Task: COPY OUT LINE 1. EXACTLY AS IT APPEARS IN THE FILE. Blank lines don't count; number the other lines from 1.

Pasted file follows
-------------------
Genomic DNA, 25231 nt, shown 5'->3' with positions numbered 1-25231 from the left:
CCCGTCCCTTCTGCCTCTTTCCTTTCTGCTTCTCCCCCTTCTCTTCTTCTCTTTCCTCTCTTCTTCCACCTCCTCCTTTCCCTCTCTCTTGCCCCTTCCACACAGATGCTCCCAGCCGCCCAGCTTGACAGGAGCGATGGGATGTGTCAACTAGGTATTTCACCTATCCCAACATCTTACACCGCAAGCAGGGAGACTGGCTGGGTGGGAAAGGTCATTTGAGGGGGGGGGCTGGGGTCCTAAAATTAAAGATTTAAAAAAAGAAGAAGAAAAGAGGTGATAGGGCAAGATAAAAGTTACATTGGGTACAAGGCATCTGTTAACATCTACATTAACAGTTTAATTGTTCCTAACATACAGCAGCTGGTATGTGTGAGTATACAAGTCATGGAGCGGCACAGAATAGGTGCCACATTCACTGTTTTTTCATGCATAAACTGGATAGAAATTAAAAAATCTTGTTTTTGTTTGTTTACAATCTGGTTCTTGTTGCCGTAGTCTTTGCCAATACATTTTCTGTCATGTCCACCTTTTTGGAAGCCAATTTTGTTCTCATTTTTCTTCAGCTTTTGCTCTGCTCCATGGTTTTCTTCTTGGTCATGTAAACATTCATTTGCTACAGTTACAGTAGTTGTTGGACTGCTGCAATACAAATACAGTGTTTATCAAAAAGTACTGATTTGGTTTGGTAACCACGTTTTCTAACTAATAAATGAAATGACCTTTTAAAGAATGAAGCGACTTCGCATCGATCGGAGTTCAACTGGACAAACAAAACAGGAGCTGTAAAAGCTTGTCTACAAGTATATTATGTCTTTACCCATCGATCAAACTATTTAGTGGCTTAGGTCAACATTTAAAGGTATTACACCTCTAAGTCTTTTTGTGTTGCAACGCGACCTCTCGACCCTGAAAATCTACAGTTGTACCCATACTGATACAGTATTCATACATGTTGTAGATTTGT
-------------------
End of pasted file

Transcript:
Genomic DNA, 25231 nt, shown 5'->3' with positions numbered 1-25231 from the left: